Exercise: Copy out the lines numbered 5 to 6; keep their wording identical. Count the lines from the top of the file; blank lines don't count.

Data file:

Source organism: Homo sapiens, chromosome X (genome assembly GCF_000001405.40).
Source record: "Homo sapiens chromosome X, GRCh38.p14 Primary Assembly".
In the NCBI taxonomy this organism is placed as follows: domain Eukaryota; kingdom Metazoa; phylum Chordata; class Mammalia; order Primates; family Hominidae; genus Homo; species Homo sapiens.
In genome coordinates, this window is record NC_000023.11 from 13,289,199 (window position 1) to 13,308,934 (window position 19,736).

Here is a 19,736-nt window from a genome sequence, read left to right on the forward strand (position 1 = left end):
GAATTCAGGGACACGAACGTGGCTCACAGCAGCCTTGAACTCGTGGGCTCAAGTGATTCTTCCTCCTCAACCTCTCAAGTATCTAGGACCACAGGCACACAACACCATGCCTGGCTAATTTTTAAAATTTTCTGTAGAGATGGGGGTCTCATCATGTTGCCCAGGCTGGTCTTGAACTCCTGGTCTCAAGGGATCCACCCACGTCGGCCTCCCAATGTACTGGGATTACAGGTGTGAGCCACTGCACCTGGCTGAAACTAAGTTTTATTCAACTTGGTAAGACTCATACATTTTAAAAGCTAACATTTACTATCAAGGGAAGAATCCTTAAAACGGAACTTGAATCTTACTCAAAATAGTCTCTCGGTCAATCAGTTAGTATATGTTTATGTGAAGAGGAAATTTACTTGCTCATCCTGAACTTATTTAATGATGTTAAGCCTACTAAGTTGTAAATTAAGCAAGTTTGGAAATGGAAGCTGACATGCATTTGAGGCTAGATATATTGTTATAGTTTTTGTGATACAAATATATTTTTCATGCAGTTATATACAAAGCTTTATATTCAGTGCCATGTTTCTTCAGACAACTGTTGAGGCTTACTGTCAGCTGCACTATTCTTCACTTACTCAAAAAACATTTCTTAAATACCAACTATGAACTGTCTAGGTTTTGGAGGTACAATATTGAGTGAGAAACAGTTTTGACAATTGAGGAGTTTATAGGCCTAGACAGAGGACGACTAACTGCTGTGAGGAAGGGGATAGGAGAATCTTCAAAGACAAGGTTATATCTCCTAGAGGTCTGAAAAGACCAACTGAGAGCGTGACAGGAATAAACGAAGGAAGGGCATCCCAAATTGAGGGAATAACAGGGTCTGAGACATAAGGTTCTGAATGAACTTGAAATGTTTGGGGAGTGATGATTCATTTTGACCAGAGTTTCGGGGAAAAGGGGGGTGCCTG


Here is a 19,736-nt window from a genome sequence, read left to right on the forward strand (position 1 = left end):
GAATTCAGGGACACGAACGTGGCTCACAGCAGCCTTGAACTCGTGGGCTCAAGTGATTCTTCCTCCTCAACCTCTCAAGTATCTAGGACCACAGGCACACAACACCATGCCTGGCTAATTTTTAAAATTTTCTGTAGAGATGGGGGTCTCATCATGTTGCCCAGGCTGGTCTTGAACTCCTGGTCTCAAGGGATCCACCCACGTCGGCCTCCCAATGTACTGGGATTACAGGTGTGAGCCACTGCACCTGGCTGAAACTAAGTTTTATTCAACTTGGTAAGACTCATACATTTTAAAAGCTAACATTTACTATCAAGGGAAGAATCCTTAAAACGGAACTTGAATCTTACTCAAAATAGTCTCTCGGTCAATCAGTTAGTATATGTTTATGTGAAGAGGAAATTTACTTGCTCATCCTGAACTTATTTAATGATGTTAAGCCTACTAAGTTGTAAATTAAGCAAGTTTGGAAATGGAAGCTGACATGCATTTGAGGCTAGATATATTGTTATAGTTTTTGTGATACAAATATATTTTTCATGCAGTTATATACAAAGCTTTATATTCAGTGCCATGTTTCTTCAGACAACTGTTGAGGCTTACTGTCAGCTGCACTATTCTTCACTTACTCAAAAAACATTTCTTAAATACCAACTATGAACTGTCTAGGTTTTGGAGGTACAATATTGAGTGAGAAACAGTTTTGACAATTGAGGAGTTTATAGGCCTAGACAGAGGACGACTAACTGCTGTGAGGAAGGGGATAGGAGAATCTTCAAAGACAAGGTTATATCTCCTAGAGGTCTGAAAAGACCAACTGAGAGCGTGACAGGAATAAACGAAGGAAGGGCATCCCAAATTGAGGGAATAACAGGGTCTGAGACATAAGGTTCTGAATGAACTTGAAATGTTTGGGGAGTGATGATTCATTTTGACCAGAGTTTCGGGGAAAAGGGGGGTGCCTG